The Spokane Eye Clinic has built a diagnostic testing suite with specialized equipment that rivals that typically found in an academic medical center.

In fact, the machines we use here are the exact same that I used at the University of Iowa! Some of the advanced technology that I routinely use in the inherited eye disease clinic includes the following:

  • Kinetic visual fields: Whereas standard visual field machines like the Humphrey are designed to check for glaucoma and typically test the patient's central-most vision, the Octopus perimeter allows for the patient's far peripheral vision to be evaluated as well. This is crucial for patients with inherited eye diseases, because these conditions often affect peripheral vision first.
  • Heidelberg Spectralis optical coherence tomography (OCT): The advent of OCT was a revelation within ophthalmology. Equivalent to an ultrasound that uses light instead of sound, OCT allows for detailed imaging of different areas of the eye. This quick, painless test gives a cross-sectional image of the patient's retina, allowing me to see the photoreceptor cells (rods and cones) which are damaged in many inherited eye diseases -- sometimes before the patient has developed any symptoms.
  • Topcon and Optos fundus cameras: These state-of-the-art cameras let our specialized photographers take pictures of the patient's retina, capturing nuances and providing a baseline against which future eye exams may be compared. With the Topcon, our photographers can take several shots and electronically "stitch" them together into a montage image, like you see below. The Optos, an even newer technology, can be a great option to get a quick montage-like image, especially from a wiggly child!
Montage fundus image taken with a Topcon camera

Montage fundus image taken with a Topcon camera

The Diagnosys ERG unit

The Diagnosys ERG unit

  • Electrophysiology equipment, including electroretinography (ERG), multifocal electroretinography (mfERG), and visual evoked potential (VEP). This highly specialized equipment measures the function of the patient's retina and optic nerve. Our ERG and VEP technology is top-of-the-line, and the only setup of its kind in the inland northwest region.

After a detailed history, eye exam, and any diagnostic testing that may be helpful, I review the likely diagnosis with the patient's family and we formulate a plan. This plan could include additional specialized testing, examining family members, or performing genetic testing to identify the change in the patient's DNA that has led to their eye problem. Individualized treatment of patients with inherited eye diseases, with the goal of restoring vision or preventing additional loss, is an exceedingly promising area of research, and dramatic advances have already been made. As additional trials and treatments become available, I will work with the academic medical centers -- like the University of Iowa -- where these are offered, to get my patients "plugged in."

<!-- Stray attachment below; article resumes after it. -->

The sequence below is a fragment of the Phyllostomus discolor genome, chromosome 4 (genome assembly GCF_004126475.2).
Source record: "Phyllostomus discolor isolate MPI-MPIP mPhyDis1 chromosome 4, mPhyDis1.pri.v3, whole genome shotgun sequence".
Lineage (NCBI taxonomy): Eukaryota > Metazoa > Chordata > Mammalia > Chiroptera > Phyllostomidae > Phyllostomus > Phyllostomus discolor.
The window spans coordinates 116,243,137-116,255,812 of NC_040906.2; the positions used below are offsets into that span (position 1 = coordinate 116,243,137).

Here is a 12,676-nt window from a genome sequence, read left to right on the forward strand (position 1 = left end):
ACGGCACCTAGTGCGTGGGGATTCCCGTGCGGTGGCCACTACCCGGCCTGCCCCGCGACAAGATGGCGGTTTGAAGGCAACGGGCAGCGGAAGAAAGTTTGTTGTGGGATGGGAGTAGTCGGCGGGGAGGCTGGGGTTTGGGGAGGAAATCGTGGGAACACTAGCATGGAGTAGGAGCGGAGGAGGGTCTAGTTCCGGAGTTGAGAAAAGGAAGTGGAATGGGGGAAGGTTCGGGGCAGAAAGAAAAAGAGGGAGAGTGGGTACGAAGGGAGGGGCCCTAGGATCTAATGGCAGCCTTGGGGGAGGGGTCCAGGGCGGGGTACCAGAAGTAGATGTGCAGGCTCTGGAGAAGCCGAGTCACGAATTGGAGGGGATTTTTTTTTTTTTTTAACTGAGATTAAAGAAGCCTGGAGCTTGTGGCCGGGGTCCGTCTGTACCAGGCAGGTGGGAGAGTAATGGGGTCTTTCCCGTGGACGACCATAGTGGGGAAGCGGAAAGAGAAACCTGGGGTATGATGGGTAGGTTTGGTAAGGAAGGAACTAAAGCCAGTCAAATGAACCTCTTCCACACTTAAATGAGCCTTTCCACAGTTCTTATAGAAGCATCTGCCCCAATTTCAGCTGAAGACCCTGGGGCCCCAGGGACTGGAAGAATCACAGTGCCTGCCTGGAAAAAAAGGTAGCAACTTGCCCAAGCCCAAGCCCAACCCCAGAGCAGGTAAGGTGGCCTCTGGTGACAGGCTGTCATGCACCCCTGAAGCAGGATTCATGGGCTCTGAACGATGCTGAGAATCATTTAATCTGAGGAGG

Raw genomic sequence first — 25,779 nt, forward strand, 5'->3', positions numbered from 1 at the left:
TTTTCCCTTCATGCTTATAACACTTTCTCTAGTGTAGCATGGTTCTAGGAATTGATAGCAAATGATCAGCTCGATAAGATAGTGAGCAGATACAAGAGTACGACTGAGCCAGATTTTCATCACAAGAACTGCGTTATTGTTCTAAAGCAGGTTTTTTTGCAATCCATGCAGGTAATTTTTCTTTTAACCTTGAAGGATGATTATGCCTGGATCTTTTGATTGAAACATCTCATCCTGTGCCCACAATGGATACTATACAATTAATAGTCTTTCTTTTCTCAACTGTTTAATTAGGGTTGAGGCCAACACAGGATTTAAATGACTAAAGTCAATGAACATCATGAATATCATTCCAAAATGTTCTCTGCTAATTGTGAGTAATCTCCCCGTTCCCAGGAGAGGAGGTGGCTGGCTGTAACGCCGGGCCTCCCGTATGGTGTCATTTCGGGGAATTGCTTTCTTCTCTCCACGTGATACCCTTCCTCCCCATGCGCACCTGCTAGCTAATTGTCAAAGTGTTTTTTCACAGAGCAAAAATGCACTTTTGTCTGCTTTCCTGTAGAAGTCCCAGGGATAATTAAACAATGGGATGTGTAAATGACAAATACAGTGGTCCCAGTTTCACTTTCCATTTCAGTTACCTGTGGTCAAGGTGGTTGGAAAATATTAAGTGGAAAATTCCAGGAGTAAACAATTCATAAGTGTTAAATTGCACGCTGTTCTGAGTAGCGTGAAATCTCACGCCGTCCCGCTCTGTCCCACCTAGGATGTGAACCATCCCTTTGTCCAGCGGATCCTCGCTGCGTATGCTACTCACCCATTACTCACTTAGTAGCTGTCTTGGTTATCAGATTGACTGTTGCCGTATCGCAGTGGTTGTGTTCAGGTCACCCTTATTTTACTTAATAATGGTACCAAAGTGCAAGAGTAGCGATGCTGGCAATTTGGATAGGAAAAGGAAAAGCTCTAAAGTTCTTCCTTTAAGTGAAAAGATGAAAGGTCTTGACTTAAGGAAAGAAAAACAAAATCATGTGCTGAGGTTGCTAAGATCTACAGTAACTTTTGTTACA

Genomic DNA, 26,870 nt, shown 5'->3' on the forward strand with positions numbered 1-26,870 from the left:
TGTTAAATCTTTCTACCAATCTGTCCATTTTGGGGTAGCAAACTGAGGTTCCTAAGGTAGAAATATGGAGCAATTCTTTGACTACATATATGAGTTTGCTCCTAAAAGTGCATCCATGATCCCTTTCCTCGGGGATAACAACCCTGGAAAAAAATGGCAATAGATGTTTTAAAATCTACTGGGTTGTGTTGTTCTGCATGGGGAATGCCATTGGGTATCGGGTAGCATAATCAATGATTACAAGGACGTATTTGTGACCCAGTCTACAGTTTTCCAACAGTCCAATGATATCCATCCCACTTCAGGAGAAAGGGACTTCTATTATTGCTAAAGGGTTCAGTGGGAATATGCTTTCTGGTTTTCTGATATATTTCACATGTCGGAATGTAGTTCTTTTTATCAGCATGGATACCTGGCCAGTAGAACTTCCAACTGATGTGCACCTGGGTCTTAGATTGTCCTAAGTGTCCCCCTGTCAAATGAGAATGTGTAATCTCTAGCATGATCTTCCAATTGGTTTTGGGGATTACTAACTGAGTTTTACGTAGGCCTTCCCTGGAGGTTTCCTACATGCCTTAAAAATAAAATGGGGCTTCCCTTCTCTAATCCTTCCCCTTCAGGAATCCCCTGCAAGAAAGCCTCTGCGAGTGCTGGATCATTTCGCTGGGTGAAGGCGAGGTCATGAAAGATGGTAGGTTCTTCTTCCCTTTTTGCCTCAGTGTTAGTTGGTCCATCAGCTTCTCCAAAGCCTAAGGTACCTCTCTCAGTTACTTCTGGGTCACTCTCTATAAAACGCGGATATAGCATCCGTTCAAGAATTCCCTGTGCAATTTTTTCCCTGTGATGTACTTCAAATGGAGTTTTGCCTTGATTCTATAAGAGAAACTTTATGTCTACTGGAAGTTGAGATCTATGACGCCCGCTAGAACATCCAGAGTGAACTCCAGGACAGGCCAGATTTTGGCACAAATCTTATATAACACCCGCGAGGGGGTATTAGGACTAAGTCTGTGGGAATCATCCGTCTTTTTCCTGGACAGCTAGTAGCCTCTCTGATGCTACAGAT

ReSpectacle: Helping People See

I recently saw a patient in clinic who has been through a tough stretch in life. He has exotropia, which means his eyes drift apart, and this causes him constant double vision, which is why he came to see me. I have also seen his children as patients, and I know his is a family that tries hard, but has many challenges.

During my clinic visit with him, he decided he wanted to have surgery to fix his exotropia, and so we picked a date. I explained that I would need to see him again in clinic once more prior to surgery to remeasure his strabismus to help me with surgical planning, and that for best accuracy, he needed to be wearing glasses; he is significantly nearsighted, and didn't have glasses, so I prescribed him a new pair.

The day of the pre-operative visit arrived, and I entered the room, eager to see him again. Timidly, he let me know that he hadn't been able to get the eyeglasses I had prescribed, because he couldn't afford them. He went on to say that because he couldn't see well without glasses, he wasn't able to drive a car.

Fortunately, most people in the United States are not in the situation where they must choose between being able to see and being able to eat, but many are. This man needed more than just surgery to realign his eyes, and I realized that getting him glasses would likely have an even larger impact than fixing his double vision.

Thinking quickly, I remembered my friend and colleague Dr. Jeffrey Lynch, whom I met while we were both training in ophthalmology at the University of Iowa. Dr. Lynch, recognizing this same issue that faced my patient, started a 501(c)3 nonprofit organization known as ReSpectacle, which, via volunteers, collects high-quality used eyeglasses, cleans them, photographs them, and categorizes them into an online database which patients and providers domestically and internationally can access.

On ReSpectacle's website, the patient or eye doctor enters the patient's glasses prescription, and instantly, the screen displays a number of different possible "matches," complete with a photograph, a description of the glasses, including the prescription, and a color-coded numerical score that describes how well each option matches the patient's own prescription. The user selects the desired glasses, enters a small amount of basic demographic information, and the glasses are shipped for free to the address desired. Amazing!